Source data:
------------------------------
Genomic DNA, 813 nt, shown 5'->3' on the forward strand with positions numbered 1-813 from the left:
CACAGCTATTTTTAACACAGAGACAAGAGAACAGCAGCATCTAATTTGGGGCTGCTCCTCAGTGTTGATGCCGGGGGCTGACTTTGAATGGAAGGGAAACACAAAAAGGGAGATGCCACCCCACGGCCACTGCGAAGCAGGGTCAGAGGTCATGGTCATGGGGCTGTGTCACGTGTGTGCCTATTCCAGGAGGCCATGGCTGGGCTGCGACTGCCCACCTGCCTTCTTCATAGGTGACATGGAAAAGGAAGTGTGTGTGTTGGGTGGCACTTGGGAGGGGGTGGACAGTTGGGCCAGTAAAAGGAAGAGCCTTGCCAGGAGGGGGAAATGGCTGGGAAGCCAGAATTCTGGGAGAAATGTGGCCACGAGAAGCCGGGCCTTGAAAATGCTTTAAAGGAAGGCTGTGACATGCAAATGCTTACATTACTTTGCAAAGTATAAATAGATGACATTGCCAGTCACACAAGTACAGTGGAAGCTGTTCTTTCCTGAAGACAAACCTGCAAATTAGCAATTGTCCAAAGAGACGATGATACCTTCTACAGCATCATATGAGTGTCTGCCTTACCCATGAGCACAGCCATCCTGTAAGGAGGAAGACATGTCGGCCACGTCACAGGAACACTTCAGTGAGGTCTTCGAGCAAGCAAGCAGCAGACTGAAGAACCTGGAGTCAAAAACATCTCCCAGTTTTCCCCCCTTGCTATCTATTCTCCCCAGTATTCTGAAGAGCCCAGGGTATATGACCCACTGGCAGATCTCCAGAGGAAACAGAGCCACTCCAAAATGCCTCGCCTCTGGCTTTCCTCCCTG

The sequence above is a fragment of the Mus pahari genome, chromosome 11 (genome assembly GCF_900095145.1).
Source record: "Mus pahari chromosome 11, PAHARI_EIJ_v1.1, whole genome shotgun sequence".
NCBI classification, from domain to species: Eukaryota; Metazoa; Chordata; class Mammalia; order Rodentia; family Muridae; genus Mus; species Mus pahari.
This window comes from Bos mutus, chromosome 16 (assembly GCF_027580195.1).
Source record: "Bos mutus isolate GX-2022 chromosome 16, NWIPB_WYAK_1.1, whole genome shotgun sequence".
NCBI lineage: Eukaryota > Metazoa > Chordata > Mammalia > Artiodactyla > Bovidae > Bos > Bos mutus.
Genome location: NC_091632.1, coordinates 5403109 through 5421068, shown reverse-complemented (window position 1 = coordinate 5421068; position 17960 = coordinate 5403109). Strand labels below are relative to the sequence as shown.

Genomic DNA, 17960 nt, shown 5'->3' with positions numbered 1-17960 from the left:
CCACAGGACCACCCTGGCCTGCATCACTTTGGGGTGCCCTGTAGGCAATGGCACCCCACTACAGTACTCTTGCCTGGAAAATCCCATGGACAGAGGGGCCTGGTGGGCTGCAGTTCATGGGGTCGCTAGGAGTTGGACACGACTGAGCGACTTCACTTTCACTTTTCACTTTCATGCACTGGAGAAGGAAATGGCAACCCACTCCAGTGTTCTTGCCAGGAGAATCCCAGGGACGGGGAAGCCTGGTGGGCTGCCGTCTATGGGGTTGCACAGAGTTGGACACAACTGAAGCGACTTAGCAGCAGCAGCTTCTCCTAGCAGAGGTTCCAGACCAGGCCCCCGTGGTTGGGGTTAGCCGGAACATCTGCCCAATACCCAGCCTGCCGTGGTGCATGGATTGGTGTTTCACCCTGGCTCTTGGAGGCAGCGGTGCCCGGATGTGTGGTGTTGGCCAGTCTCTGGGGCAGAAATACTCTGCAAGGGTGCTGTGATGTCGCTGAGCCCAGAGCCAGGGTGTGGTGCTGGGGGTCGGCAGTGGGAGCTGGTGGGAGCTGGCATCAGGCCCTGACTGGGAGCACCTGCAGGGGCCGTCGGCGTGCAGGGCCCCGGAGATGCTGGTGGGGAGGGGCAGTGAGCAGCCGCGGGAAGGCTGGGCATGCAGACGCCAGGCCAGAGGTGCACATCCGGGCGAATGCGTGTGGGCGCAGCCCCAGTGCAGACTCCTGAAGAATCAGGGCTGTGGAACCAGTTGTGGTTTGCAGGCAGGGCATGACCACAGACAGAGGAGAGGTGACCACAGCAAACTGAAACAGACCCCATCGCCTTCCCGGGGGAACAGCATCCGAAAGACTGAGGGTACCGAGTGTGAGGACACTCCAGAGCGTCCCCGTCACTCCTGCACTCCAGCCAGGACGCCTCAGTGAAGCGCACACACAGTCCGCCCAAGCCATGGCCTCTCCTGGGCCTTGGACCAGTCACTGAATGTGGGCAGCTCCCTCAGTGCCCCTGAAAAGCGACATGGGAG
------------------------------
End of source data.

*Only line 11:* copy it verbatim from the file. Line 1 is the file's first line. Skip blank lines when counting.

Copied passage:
CCACAGGACCACCCTGGCCTGCATCACTTTGGGGTGCCCTGTAGGCAATGGCACCCCACTACAGTACTCTTGCCTGGAAAATCCCATGGACAGAGGGGCCTGGTGGGCTGCAGTTCATGGGGTCGCTAGGAGTTGGACACGACTGAGCGACTTCACTTTCACTTTTCACTTTCATGCACTGGAGAAGGAAATGGCAACCCACTCCAGTGTTCTTGCCAGGAGAATCCCAGGGACGGGGAAGCCTGGTGGGCTGCCGTCTATGGGGTTGCACAGAGTTGGACACAACTGAAGCGACTTAGCAGCAGCAGCTTCTCCTAGCAGAGGTTCCAGACCAGGCCCCCGTGGTTGGGGTTAGCCGGAACATCTGCCCAATACCCAGCCTGCCGTGGTGCATGGATTGGTGTTTCACCCTGGCTCTTGGAGGCAGCGGTGCCCGGATGTGTGGTGTTGGCCAGTCTCTGGGGCAGAAATACTCTGCAAGGGTGCTGTGATGTCGCTGAGCCCAGAGCCAGGGTGTGGTGCTGGGGGTCGGCAGTGGGAGCTGGTGGGAGCTGGCATCAGGCCCTGACTGGGAGCACCTGCAGGGGCCGTCGGCGTGCAGGGCCCCGGAGATGCTGGTGGGGAGGGGCAGTGAGCAGCCGCGGGAAGGCTGGGCATGCAGACGCCAGGCCAGAGGTGCACATCCGGGCGAATGCGTGTGGGCGCAGCCCCAGTGCAGACTCCTGAAGAATCAGGGCTGTGGAACCAGTTGTGGTTTGCAGGCAGGGCATGACCACAGACAGAGGAGAGGTGACCACAGCAAACTGAAACAGACCCCATCGCCTTCCCGGGGGAACAGCATCCGAAAGACTGAGGGTACCGAGTGTGAGGACACTCCAGAGCGTCCCCGTCACTCCTGCACTCCAGCCAGGACGCCTCAGTGAAGCGCACACACAGTCCGCCCAAGCCATGGCCTCTCCTGGGCCTTGGACCAGTCACTGAATGTGGGCAGCTCCCTCAGTGCCCCTGAAAAGCGACATGGGAG